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Bridge collapse renews concerns about unpainted steel

The 2022 failure of the Fern Hollow Bridge in Pennsylvania has led to a national review of thousands of bridges made from uncoated weathering steel.
Bridge collapse renews concerns about unpainted steel
Posted at 10:57 AM, Mar 06, 2024

The stunning 2022 collapse of the Fern Hollow Bridge in Pittsburgh injured 10 people and led to a nationwide review of thousands of bridges built using the same type of steel. 

But a Scripps News investigation uncovered reports of problems with the performance of the material, known as uncoated weathering steel, long before Fern Hollow fell. 

Gary Tinklenberg, a corrosion expert, has been raising concerns about this type of steel for decades. 

Inside a storage unit in Holland, Michigan, Tinklenberg has stashed dozens of boxes full of old files. The records date back to the 1970s, when he was just starting his career as a chemist for the Michigan Department of Transportation. 

Part of his job was to assess the effectiveness of what was then the hot new thing in bridge building, especially in Michigan. 

Makers of uncoated weathering steel said it would naturally resist corrosion without ever needing a paint job. A pamphlet Tinklenberg pulled out of a file box showed the steel industry in 1968 claiming the material could make “bridges that paint themselves.”  

Not having to paint the bridges was a real selling point. It cut costs, sped up construction timelines and didn’t require repainting year after year as was done on other steel bridges. 

"At that point, everybody believed that it would be maintenance-free,” Tinklenberg said. “You didn't have to do anything. You didn't have to paint it. If you could eliminate all that painting and all that maintenance, why, this is the greatest thing since sliced bread.”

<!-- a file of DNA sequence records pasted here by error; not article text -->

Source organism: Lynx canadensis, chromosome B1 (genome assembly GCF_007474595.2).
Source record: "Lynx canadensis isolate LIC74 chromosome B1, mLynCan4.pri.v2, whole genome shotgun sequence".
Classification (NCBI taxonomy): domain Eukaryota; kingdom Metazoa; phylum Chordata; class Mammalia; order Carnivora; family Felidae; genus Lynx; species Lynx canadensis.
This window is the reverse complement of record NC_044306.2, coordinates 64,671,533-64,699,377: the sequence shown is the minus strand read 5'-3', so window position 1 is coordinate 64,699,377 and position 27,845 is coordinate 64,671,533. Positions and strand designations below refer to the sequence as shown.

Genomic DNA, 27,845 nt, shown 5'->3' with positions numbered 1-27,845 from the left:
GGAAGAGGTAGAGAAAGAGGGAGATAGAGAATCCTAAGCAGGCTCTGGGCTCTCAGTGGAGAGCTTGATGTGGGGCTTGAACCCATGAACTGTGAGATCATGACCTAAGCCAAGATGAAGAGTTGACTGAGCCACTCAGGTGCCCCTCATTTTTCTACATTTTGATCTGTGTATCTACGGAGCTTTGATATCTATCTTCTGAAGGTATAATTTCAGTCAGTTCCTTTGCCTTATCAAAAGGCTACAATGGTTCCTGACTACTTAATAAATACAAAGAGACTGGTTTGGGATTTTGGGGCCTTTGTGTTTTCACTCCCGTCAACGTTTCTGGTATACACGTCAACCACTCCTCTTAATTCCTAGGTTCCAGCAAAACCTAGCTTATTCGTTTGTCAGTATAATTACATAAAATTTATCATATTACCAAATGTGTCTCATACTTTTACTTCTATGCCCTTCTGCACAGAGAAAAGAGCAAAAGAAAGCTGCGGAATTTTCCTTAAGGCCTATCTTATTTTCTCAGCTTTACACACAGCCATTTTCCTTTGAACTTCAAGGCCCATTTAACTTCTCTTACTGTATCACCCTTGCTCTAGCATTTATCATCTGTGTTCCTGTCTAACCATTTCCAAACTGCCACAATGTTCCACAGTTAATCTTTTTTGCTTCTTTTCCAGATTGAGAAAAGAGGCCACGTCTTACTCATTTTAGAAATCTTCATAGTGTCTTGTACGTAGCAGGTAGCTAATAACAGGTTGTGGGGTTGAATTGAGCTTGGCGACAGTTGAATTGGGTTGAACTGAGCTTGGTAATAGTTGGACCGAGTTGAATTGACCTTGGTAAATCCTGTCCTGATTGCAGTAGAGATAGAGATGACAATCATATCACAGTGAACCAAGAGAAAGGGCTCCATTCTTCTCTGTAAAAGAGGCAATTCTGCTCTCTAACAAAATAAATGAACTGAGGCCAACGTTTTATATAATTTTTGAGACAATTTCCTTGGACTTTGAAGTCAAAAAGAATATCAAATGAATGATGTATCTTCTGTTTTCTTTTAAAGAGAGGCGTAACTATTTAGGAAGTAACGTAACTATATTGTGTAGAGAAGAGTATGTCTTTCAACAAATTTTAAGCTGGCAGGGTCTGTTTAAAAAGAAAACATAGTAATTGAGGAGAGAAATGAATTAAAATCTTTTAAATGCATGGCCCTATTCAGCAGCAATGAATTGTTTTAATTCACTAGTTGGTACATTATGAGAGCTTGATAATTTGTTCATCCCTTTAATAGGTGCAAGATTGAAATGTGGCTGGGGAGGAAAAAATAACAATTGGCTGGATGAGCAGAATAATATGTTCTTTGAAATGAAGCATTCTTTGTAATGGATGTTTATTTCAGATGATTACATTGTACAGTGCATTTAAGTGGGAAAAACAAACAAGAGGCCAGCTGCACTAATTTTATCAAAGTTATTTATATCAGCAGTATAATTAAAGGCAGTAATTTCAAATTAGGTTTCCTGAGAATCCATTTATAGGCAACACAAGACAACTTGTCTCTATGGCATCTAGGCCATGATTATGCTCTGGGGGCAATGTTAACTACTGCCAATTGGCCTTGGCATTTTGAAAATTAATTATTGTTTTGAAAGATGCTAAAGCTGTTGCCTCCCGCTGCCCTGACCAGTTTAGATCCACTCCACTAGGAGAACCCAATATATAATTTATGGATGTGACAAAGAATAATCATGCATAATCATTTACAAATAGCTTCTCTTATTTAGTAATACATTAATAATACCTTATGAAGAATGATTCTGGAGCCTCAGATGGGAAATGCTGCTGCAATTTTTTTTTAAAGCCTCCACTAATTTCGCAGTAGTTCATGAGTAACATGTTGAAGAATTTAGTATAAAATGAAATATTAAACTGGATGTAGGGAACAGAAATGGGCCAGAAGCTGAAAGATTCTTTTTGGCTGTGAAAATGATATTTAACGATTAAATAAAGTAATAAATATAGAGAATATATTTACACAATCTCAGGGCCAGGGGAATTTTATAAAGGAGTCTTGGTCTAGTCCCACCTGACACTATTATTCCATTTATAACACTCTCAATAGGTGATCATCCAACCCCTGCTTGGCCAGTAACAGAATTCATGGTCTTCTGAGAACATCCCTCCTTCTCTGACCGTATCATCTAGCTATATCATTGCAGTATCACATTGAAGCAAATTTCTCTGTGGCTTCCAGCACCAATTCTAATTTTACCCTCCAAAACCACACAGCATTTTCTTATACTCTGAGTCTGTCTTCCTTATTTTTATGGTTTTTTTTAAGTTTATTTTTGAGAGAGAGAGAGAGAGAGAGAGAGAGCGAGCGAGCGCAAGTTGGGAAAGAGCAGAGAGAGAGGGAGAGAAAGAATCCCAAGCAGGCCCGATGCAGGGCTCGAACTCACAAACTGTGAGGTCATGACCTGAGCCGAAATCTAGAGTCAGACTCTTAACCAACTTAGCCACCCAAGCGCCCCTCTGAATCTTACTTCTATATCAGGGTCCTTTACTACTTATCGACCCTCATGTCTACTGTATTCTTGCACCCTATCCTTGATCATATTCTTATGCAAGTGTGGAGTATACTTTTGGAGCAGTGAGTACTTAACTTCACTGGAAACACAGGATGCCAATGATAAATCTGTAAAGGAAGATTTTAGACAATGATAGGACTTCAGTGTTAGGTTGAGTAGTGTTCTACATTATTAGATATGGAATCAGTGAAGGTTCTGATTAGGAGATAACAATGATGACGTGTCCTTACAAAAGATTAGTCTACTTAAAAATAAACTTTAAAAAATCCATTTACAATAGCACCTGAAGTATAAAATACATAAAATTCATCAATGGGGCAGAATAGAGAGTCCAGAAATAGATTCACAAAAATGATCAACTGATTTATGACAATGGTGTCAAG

But Tinklenberg said the industry’s claims weren’t matching what he was seeing on the ground. 

Tests he performed in the 1980s found that de-icing salt used on Michigan highways in winter was preventing a crucial natural protective coating from forming, leaving weathering steel vulnerable to decay. 

“The corrosion rates kept climbing,” Tinklenberg said. “This is not what I was supposed to see.”  

SEE MORE: Thousands of bridges left behind in race to rebuild infrastructure

In 1989, the Federal Highway Administration issued a warning about “less than desirable performance” of the steel in places with frequent rainfall, humidity, persistent fog, or in places such as Michigan where heavy amounts of de-icing salt are spread on roadways.  

Over the years, Tinklenberg worried that a bridge made of uncoated weathering steel might collapse. 

“I was concerned,” Tinklenberg said. “I had seen an awful lot of ugly steel.” 

Tinklenberg determined this bridge material needed careful inspection and upkeep. 

In its 1989 bulletin, the Federal Highway Administration agreed, saying that while inspection and maintenance are essential on any bridge, "this is especially true in the case of uncoated weathering steel bridges.” 

That lesson wasn’t learned in Pittsburgh. 

The National Transportation Safety Board’s investigation of the Fern Hollow disaster found a failure to maintain the steel on the bridge played a critical role in the bridge’s demise in January 2022.